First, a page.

On Saturday, January 21, I took part in a demonstration. For weeks my daughter had been talking of taking part in the national 'women's' demonstration scheduled for the day after the inauguration in Washington D.C, and had gone online in search of a more local event which, she had hoped, I would be able to join. The closest event being planned turned out to be in Grand Rapids and she decided that it might be too great a reach for the old man and dropped the subject.
Later, while perusing my email, I encountered a missive from one Caitlin Maloney from the "Courage Campaign" with the heading "Women's March on Washington: The pussy grabs back". How could one resist such an appeal? Indeed. I found myself irresistibly drawn to participate once again, to take to the ramparts and register my protest; to become part of the resistance.
Accordingly, I looked up the information regarding the particulars of the event in Grand Rapids and decided that I, too, would join the march.
The event was held on Saturday, January 21, at the Fountain Street Church. For those not in the know, Grand Rapids' Fountain Street Church is a venue which has hosted everyone from U2 to Winston Churchill and has long been a rallying point for those seeking expression. Originally constructed as a Baptist Church it became, decades ago, nondenominational and has accordingly become an institution giving free expression to a range of religious and non-religious points of view.
I made my arrangements and arrived at ten in the morning as the event was getting underway.
I made the journey alone. Upon arriving I found myself wondering about the narthex of the cathedral where the organizers had placed several tables upon which were items for sale. I found myself spending ten dollars on a sign reading:
IN THIS HOUSE, WE BELIEVE:
BLACK LIVES MATTER
WOMEN'S RIGHTS ARE HUMAN RIGHTS
NO HUMAN IS ILLEGAL
SCIENCE IS REAL
LOVE IS LOVE
KINDNESS IS EVERYTHING
I purchased the item as a means of making a contribution to the cause as well as to have a souvenir that I could then pass on to my daughter who was, at that very moment, in Washington D.C. taking part in the center-stage event around which several hundred local protests were organized.
As I wondered about, a woman approached me from behind and, taking my arm, pulled me aside to inquire what I was doing there. I was a bit taken aback by the approach thinking that perhaps she had mistaken me for an errant tRUMP voter who, now seeking ablution, was now about the business of assuaging his conscience if not, by making a rare appearance in church, appealing now to a higher authority lest the grim reaper arrive before forgiveness is bestowed upon this lost soul. I gently explained that I was here in support of my daughter who was now taking to the ramparts in the nation's capitol. She seemed satisfied with my explanation and I could discern in her countenance that forgiveness was not in order and that I was indeed welcome into the fold. I then walked about a bit, took my sign to my van for safekeeping, and then returned in time to find a place in the pews as the event got underway.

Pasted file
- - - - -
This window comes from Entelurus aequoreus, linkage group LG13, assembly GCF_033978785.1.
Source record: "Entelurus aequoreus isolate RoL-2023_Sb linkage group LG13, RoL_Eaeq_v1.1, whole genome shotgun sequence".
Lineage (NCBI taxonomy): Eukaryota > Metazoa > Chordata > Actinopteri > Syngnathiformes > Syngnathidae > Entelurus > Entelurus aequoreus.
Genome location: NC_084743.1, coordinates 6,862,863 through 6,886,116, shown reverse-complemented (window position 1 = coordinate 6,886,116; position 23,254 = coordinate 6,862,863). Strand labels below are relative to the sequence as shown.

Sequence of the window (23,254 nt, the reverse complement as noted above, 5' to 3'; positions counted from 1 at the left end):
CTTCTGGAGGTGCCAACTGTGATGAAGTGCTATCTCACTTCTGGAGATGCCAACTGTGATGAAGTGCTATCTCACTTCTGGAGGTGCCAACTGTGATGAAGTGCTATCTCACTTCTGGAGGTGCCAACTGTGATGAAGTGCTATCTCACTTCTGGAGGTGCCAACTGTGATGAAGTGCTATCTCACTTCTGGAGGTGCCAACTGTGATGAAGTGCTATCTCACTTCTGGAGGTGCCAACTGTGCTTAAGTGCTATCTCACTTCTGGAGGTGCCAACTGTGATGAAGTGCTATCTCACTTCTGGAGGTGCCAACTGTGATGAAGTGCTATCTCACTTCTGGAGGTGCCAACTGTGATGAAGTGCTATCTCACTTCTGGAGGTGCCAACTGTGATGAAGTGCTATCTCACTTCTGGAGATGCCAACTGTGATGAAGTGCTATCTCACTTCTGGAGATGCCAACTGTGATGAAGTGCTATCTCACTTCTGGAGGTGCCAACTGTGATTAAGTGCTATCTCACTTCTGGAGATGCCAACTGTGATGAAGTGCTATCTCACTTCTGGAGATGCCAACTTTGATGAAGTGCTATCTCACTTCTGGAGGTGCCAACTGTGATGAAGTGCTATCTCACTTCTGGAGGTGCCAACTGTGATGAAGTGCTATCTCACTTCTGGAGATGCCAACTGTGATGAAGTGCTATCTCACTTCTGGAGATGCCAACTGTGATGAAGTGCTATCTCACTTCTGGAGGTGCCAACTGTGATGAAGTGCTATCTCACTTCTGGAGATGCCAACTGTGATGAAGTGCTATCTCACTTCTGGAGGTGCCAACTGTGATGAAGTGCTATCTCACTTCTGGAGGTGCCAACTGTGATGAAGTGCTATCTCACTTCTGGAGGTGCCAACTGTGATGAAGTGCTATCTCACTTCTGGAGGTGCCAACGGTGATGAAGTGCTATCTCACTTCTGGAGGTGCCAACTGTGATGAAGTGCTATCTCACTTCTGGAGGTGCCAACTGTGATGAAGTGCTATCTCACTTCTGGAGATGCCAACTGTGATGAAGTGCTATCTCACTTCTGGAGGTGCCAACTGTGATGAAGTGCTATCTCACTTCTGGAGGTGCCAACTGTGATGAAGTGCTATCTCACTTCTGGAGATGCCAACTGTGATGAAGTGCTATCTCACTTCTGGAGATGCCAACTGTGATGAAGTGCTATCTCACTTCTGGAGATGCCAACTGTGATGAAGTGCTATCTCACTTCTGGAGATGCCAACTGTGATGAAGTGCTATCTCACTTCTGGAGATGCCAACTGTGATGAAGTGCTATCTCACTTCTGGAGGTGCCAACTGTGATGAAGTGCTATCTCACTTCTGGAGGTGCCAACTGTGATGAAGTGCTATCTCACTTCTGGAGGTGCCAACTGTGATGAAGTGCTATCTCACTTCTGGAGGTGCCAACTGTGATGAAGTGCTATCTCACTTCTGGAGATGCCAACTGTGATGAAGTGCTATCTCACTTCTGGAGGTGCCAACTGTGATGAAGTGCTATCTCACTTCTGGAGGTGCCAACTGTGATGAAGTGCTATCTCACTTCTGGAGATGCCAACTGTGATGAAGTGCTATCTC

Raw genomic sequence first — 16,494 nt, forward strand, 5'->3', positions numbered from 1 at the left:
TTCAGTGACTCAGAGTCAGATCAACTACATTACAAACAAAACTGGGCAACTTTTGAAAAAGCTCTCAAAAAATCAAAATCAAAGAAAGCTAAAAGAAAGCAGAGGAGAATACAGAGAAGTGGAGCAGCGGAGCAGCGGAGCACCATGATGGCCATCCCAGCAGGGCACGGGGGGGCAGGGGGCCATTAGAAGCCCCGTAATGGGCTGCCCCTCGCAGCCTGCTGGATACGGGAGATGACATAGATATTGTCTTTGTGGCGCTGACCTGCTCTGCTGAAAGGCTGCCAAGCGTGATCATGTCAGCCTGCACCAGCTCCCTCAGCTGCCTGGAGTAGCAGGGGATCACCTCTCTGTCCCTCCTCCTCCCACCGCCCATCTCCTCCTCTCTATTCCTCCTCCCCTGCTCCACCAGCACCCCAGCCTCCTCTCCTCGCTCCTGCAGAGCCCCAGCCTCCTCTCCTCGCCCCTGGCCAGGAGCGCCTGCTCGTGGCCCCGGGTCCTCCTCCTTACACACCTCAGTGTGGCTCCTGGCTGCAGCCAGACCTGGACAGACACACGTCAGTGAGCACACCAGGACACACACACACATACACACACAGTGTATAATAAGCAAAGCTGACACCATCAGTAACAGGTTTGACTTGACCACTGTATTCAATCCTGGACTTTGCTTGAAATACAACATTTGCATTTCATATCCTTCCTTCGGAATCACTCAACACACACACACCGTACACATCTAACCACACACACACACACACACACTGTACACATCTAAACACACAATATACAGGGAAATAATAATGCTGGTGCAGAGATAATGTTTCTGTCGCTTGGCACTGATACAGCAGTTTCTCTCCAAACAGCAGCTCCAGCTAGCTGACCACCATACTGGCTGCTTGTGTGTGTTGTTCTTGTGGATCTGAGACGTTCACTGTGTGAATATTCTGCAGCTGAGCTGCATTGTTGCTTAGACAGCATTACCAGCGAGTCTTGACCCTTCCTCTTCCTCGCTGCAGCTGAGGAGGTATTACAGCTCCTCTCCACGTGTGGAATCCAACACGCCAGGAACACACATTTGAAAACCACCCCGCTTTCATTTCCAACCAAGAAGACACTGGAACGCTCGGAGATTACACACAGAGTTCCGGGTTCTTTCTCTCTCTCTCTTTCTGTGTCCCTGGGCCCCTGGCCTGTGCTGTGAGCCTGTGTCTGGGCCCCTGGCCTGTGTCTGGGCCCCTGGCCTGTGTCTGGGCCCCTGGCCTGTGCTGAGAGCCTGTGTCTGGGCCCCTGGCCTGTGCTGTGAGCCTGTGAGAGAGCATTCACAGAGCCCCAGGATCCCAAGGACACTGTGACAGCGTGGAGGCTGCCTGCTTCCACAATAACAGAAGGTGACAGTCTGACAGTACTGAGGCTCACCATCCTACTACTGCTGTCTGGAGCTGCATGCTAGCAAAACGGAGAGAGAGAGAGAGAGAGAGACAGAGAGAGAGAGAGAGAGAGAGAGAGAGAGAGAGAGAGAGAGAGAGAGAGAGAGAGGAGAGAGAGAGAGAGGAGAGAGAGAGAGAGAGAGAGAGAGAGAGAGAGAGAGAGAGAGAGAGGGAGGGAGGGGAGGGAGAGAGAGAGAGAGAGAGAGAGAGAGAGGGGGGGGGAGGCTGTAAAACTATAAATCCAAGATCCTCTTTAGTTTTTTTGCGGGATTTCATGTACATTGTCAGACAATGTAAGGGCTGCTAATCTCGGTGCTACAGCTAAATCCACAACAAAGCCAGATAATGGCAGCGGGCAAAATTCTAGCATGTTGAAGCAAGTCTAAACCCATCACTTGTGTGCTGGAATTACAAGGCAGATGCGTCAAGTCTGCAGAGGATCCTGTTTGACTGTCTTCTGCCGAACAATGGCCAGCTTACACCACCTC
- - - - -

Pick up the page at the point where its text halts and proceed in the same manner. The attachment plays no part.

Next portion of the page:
There was a bit of poetry reading, including a choice by Langston Hughes' I, Too, Sing America" followed by someone about to set up and sing some protest songs when someone once again tapped me on the arm. I turned to find that the same lady who had buttonholed me earlier inquiring if I would mind being interviewed on local television. I followed her out of the church into the daylight and was introduced by a channel 8 reporter for WOOD-TV of Grand Rapids. I was led to a nearby stairway where she set up the camera and, standing behind the camera she asked her first question:
"As a white man", she queried, "what brings you here today?"
I was a bit taken aback. Has 'identity' politics come this far? Nonplused, I soldiered on.
"As a white man for sure," I responded, "but also as a father and a great grandson..." I then went on to explain that a century ago my grandmother and great grandmother who were area organizers for the Woman's Christian Temperance Union and, along with my great uncle, demonstrated for women's suffrage; and that indeed the struggle, now well more than a century old, continues today. In their remembrance, and in support of my daughter who was at the ramparts in D.C., I am here today. Indeed along with the more than 280 others who had left Fountain Street Church and traveled to D.C. by bus from Grand Rapids earlier in the week.
I then joined the march from the Fountain Street Church to Rosa Parks Circle located at Campau Square. As we approached our destination a certain de ja vu overwhelmed me. It had been nearly half a century since I walked these streets and took part in a political event and as I looked about and registered what had and had not changed since that distant spring morning in April 1968, I could still hear that voice in my ears. (1)
"There are places I remember
All my life, though some have changed
some forever, not for better
Some are gone, and some remain. --The Beatles "In My Life"
I had started out earlier in the day quite alone seeking only to add my support by my participation in an event that would involve, across the country, many millions of people. I ended up, quite by chance, on the local news. It is indeed strange how these things sometimes evolve; hard to know what life has, at any given time, in store. I had set out in search of an event only to find myself confronting not only my turbulent age, but my own distant youth. My daughter had been right. It was indeed quite a reach for the old man.
(1). See previous post: April 11, 2008: A Sunny Afternoon at Campau Square, "There aren't any Republicans Here, Are There?", Great Leaders Don't Grow On Trees